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Senior Member.
I have not yet read the study, but I strongly suspect that any pesticides, herbicides, and fertilizers found, are indeed primarily attached to airborne soil dust.....if the study includes this data.
I have a copy of the study (I have university access). Here's what it says about that issue:
The extent of the pesticide flux from the
landscape to the atmosphere is affected by the amount applied,
method of application, meteorological conditions, and physical–
chemical characteristics of the pesticide. Pesticides can be
introduced into the atmosphere though spray drift, volatilization,
and wind erosion of soil particles to which they are
attached. The removal of pesticides from the local atmosphere
include deposition (wet or dry), photochemical reaction, and
advective transport [10,11]. In the atmosphere, pesticides are
distributed between particle and vapor phases based on the
vapor pressure of the chemical, ambient temperature, and
concentration of suspended particulate matter [12].
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And specifically with regard to glyphosate and its breakdown product, aminomethylphosphonic acid:
Given its very low vapor pressure, glyphosate has two
important mechanisms for delivery to the atmosphere, spray
drift from application and wind erosion of soil particles to which
glyphosate is associated. Aminomethylphosphonic acid will be
introduced into the atmosphere only by soil erosion processes,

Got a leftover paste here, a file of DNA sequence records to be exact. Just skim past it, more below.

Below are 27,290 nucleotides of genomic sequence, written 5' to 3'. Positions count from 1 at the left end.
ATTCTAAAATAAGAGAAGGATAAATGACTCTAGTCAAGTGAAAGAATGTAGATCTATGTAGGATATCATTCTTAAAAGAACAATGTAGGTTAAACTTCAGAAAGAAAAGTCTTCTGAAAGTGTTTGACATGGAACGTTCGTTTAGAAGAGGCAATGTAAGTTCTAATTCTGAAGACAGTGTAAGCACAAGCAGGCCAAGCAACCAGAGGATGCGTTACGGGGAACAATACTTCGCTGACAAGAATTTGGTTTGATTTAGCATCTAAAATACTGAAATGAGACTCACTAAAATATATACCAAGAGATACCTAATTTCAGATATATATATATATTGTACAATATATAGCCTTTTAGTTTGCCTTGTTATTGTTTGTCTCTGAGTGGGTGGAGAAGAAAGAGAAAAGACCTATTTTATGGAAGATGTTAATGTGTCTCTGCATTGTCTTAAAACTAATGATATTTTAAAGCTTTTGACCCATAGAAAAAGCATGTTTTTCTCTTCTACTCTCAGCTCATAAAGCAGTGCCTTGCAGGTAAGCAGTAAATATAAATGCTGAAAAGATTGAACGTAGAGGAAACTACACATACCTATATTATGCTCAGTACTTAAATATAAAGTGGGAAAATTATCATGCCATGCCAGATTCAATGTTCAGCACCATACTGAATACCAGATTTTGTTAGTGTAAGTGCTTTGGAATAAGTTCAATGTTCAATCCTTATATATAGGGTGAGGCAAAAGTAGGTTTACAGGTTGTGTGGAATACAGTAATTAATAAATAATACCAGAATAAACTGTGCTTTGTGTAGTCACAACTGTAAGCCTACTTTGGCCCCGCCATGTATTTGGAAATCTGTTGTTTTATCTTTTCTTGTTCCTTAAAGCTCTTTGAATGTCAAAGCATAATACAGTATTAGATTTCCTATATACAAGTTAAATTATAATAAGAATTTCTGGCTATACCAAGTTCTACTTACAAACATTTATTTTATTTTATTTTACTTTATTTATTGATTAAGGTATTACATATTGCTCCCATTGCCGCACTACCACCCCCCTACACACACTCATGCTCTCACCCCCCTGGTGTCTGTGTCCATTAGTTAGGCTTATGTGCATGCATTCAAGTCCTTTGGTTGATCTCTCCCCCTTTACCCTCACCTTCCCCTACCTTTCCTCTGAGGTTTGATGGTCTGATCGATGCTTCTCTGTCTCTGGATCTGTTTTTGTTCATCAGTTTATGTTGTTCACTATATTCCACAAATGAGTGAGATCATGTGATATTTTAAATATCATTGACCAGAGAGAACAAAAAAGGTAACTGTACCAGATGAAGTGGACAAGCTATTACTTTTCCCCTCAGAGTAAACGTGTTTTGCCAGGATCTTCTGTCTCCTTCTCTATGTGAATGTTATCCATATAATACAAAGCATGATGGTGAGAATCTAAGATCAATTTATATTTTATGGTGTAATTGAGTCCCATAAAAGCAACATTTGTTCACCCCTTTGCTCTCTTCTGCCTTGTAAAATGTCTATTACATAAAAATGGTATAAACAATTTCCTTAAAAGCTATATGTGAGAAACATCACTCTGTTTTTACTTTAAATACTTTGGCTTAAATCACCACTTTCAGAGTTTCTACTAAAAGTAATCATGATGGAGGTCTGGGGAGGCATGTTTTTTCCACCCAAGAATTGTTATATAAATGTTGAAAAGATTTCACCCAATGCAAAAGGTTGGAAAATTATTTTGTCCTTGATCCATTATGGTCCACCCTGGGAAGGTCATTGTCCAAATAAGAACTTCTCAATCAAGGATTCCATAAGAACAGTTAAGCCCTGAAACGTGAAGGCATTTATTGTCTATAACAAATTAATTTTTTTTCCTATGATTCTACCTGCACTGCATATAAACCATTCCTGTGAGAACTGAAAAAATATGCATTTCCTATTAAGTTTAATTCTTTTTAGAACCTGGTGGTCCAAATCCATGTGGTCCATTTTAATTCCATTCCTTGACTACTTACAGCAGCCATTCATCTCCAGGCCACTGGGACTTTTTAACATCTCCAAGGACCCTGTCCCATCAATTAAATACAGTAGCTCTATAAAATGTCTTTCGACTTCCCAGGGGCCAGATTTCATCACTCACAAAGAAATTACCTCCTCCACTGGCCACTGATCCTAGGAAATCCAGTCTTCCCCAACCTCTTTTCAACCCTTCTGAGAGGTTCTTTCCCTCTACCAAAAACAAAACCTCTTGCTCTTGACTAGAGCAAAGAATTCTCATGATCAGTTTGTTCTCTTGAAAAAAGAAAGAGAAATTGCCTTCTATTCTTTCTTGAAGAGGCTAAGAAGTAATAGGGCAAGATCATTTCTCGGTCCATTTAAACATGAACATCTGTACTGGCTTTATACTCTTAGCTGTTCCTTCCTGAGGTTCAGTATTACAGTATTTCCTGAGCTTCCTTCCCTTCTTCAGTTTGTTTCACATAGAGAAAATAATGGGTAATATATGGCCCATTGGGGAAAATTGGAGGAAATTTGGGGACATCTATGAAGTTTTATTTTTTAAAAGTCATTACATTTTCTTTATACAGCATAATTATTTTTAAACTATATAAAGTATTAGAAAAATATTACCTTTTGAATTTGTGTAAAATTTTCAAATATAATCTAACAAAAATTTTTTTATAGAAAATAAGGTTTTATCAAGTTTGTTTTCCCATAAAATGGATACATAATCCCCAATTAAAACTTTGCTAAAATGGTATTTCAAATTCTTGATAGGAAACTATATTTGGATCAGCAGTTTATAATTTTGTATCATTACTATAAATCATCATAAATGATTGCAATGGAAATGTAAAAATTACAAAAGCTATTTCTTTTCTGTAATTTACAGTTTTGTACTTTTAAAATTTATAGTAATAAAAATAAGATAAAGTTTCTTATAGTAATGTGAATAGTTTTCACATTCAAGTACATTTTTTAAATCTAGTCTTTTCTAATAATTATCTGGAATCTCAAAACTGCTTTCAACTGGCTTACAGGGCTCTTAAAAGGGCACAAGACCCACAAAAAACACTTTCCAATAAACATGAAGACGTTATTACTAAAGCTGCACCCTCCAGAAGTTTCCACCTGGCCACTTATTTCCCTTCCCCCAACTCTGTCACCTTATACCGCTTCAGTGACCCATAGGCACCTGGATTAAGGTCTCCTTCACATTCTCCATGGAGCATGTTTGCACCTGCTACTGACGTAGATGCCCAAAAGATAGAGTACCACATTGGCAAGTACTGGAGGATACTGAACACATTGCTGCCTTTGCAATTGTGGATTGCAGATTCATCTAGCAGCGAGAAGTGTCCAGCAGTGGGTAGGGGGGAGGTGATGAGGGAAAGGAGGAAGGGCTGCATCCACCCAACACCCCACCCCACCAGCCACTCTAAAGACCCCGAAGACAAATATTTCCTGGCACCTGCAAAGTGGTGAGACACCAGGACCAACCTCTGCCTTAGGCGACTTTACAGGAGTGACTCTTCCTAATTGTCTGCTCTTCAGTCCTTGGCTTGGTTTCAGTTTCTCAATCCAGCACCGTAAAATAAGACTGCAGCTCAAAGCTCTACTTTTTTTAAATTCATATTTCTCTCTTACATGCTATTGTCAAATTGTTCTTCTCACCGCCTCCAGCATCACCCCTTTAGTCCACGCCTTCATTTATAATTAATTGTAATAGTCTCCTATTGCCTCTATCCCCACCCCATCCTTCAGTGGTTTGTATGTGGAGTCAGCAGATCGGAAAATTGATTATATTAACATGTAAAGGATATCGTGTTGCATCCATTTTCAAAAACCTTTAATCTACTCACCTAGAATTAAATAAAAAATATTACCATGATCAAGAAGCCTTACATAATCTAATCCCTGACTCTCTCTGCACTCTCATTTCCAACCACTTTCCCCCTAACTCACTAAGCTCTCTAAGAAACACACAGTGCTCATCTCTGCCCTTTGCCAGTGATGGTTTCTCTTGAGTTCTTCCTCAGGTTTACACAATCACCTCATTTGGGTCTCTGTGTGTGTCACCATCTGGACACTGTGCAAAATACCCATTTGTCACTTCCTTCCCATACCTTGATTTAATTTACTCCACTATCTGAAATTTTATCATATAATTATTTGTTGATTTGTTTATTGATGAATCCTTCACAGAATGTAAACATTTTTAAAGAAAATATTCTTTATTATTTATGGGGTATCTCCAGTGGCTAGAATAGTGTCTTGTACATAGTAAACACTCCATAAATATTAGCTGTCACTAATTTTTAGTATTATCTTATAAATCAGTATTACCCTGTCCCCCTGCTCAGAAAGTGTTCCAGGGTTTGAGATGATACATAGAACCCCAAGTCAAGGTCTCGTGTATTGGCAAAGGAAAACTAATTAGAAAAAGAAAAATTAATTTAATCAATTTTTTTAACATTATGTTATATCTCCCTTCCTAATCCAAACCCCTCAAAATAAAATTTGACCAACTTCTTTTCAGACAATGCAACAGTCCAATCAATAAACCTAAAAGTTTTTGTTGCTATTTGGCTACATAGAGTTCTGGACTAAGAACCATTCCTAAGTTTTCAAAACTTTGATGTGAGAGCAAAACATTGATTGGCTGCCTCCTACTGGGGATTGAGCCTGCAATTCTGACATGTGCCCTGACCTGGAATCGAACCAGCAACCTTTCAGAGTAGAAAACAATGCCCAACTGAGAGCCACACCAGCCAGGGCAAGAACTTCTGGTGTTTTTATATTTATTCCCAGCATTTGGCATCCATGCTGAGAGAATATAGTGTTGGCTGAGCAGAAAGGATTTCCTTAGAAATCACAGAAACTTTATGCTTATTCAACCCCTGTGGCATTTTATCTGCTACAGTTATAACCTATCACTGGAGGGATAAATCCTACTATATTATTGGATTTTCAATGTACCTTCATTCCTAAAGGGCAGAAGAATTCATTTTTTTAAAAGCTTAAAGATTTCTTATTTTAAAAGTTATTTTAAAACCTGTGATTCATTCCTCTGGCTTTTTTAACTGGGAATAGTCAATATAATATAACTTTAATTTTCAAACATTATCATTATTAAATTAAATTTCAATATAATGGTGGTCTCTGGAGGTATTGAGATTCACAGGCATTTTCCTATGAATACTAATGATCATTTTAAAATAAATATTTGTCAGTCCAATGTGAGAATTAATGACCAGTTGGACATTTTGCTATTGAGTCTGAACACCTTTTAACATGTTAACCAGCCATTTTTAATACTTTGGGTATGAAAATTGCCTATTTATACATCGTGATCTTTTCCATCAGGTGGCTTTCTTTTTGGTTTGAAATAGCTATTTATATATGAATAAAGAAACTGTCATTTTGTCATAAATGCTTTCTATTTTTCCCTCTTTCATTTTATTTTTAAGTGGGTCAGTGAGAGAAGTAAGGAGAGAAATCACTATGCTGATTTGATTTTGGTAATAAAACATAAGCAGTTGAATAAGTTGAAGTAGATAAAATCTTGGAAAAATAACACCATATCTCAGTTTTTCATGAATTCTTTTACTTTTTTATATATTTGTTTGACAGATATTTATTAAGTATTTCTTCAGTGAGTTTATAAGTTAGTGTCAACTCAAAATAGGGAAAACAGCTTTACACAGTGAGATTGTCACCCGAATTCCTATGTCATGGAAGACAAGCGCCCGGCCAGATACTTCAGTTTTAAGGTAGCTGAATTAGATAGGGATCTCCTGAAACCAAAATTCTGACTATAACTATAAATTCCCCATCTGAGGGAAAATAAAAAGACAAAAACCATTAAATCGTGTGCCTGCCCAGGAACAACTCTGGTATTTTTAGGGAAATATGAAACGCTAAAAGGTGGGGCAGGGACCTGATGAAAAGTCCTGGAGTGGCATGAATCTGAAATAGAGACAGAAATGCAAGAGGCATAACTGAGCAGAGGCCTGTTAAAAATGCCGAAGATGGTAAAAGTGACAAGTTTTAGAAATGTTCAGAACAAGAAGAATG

because it is formed in the soil after application. Volatilization
form the soil will not be an important process for either
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I'd say that the summary that you linked to in your OP got it right. The study found that detection of glyphosate increased in air and rainwater samples between the two sampling periods, and that other, often more environmentally-harmful pesticides (including other herbicides) decreased.


I'd like to see these tests performed in a typical neighborhood with well manicured yards. My guess is they might find glyphosate there too.


Senior Member.
Here are the studies....

.....Much thanks to Paul author of these studies.
I have not had time to review them yet.


  • Chang_ETC_2011.pdf
    287.7 KB · Views: 551
  • Coupe_Pest_Man_Sci_2011.pdf
    497 KB · Views: 551

Pete Tar

Senior Member.
Interesting how this website takes a part of the study and then just runs with it, into a gish gallop of dot joining.